September 26, 2020

This sweet new construction cape can be easily defined as classic and modern with clean lines and calming aesthetics. But how did we get there? It’s been a journey, that is for sure!

 

The homeowners purchased a home that was in disrepair on a large .26 acre lot on a unique dead-end street in Portsmouth, NH in late 2017. Their plan was to tear the house down and build a new home of their dreams in this great neighborhood. In order to get financing, they needed to submit architectural drawings of the proposed home and it was advised to also submit landscape plans to maximize the loan. I was hired to come on this project to design the landscaping only.

Drama #1: THE DESIGN. In order to design the landscape, I needed the footprint of the house laid out onto the site plan. There were some inconsistencies with the plans from footprint to the roofline and long story short, I took over the architectural design as well.

Drama #2:  THE CITY. While .26 of an acre doesn’t sound like a large lot to some, in Portsmouth this means that you can build about a 7000sf house and not need a variance. We easily fit the house on the lot without needing a variance which meant that it just needed to go to the Building Department for permitting. But wait, Planning now has to review all projects to verify that they do not need a variance. It was in Planning that they stopped the project with a brand spanking new step called “Demolition Committee”. This required that we had to post a sign on the front door for 30 days before demolition could begin. This process took about a month (remember, time is money in the world of real estate).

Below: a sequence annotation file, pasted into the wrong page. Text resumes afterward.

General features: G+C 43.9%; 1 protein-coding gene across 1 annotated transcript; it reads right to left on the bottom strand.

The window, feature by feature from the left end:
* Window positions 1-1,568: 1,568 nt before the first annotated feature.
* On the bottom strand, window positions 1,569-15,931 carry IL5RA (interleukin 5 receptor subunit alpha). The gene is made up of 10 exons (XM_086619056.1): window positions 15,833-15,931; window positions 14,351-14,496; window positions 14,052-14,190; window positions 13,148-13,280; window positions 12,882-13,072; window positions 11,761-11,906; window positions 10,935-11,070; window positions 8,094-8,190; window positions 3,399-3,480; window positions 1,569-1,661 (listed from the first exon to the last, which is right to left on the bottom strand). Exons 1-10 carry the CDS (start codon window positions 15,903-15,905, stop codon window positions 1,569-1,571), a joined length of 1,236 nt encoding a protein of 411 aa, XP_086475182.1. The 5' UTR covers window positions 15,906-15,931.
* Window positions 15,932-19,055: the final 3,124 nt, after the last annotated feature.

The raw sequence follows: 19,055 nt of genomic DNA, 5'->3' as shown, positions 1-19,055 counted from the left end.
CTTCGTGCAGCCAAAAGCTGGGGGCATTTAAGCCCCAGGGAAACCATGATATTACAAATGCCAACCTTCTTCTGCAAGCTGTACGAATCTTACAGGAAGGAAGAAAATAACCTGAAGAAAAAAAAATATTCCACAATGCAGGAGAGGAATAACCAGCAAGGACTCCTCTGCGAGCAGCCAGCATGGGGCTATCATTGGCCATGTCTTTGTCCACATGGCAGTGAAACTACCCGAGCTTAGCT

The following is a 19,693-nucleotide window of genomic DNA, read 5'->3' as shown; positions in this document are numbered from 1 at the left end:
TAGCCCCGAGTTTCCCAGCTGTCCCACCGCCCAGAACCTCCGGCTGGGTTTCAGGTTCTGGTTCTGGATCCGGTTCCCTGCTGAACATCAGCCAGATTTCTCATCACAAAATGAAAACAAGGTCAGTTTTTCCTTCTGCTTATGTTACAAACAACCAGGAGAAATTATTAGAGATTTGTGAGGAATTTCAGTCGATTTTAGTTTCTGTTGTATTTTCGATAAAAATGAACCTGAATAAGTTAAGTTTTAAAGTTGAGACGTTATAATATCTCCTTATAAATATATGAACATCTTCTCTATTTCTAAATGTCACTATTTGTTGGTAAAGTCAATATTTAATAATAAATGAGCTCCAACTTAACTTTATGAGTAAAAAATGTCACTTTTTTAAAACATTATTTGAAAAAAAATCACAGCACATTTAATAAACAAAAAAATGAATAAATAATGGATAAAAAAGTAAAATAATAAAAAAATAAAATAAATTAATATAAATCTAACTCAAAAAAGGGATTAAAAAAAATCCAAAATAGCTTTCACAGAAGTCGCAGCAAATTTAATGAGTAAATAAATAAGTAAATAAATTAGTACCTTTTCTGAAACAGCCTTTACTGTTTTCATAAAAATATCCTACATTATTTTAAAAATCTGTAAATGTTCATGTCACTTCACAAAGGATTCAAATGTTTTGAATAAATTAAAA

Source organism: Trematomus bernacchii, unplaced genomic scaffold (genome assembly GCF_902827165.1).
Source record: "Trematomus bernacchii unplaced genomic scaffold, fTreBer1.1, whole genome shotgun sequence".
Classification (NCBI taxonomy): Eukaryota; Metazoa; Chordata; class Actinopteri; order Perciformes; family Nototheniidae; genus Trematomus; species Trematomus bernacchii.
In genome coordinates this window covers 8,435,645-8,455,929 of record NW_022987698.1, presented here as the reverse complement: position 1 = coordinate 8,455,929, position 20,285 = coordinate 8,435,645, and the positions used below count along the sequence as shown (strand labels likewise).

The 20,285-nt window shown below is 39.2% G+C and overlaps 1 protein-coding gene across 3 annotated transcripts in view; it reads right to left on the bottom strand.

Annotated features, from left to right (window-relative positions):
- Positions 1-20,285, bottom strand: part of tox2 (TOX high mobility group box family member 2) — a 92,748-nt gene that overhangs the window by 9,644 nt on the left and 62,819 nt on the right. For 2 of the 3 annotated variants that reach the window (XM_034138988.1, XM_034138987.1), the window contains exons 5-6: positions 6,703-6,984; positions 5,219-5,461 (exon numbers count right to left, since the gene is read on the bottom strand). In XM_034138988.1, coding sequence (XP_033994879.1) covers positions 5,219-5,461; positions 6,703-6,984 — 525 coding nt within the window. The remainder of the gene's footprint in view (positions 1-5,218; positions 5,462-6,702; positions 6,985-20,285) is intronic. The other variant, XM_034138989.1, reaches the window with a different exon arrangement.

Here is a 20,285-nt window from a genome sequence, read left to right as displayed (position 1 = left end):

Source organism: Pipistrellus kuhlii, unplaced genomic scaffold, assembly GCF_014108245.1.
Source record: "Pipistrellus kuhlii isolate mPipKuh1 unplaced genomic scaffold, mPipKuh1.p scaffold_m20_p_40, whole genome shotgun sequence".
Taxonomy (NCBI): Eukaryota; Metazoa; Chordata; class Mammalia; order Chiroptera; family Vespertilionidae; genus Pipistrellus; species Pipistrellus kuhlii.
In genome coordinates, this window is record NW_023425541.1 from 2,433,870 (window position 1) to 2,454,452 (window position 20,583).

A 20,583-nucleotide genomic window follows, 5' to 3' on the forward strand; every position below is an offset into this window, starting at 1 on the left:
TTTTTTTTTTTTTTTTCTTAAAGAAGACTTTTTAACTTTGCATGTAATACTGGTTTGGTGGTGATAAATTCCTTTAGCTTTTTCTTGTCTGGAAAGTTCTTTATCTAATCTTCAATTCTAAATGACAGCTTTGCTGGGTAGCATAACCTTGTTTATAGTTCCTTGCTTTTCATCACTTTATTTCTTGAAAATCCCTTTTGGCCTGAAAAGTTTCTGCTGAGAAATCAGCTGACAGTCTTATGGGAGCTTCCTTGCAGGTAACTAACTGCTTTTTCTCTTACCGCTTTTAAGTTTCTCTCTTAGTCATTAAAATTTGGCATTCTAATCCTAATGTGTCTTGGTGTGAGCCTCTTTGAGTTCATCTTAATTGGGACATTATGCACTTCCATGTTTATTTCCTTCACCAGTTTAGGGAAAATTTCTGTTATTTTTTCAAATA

Drama #3: THE NEIGHBORS.  A neighbor decided that she really like the old falling down the house on her street and went to City Hall to complain. Her argument was that the house shouldn’t be torn down because she was worried about water in her basement since she lived at the bottom of the hill. Now, this is a street that is not entirely on city sewer and the town hasn’t separated water and sewer in the neighborhood (a DEP requirement). It also is a street about mid-way down a steep hill and her home was at yet another hill and abutting wetlands. Logic would say, “water is lazy and it will always flow downhill” but logic was not to be had in this argument. Mostly because the water wasn’t the main issue, it was the fact that a new house was going to be built there and they were trying to block it in any way, shape, or form.

(remember, time is money in the world of real estate)

Months later, attorney fees, civil engineering fees, my design fees all adding up to about $25k the demolition permit was issued.

The reality is that a large house was going to be built on that property. It was priced very high and to offset that price, it only made sense to build a large footprint house – not to mention that it was completely legal. The sad thing is that the neighborhood will probably never be the same socially. It was a very close-nit neighborhood as most Portsmouth neighborhoods tend to be since we live so close to one another but there were things said and emails sent that were hurtful and cannot be taken back.

DRAMA #4: THE CONTRACTOR. While the contractor was connected with the city, he was not connected with the building community in Portsmouth. It is an incredibly busy market and the relationship between contractor and subs is key to getting them on the job site in a timely manner. The management of the project was insanely slow. The entire build took from 18 months with a large punch list remaining.

The homeowners moved in just before Christmas 2019 with family visiting and a young baby and the house still had many months of construction ahead of them. But this young couple was determined to see their vision become a reality regardless of the long process (so long that she conceived, delivered the baby, and celebrated his first birthday while still under construction). Patience is a virtue and they were very patient!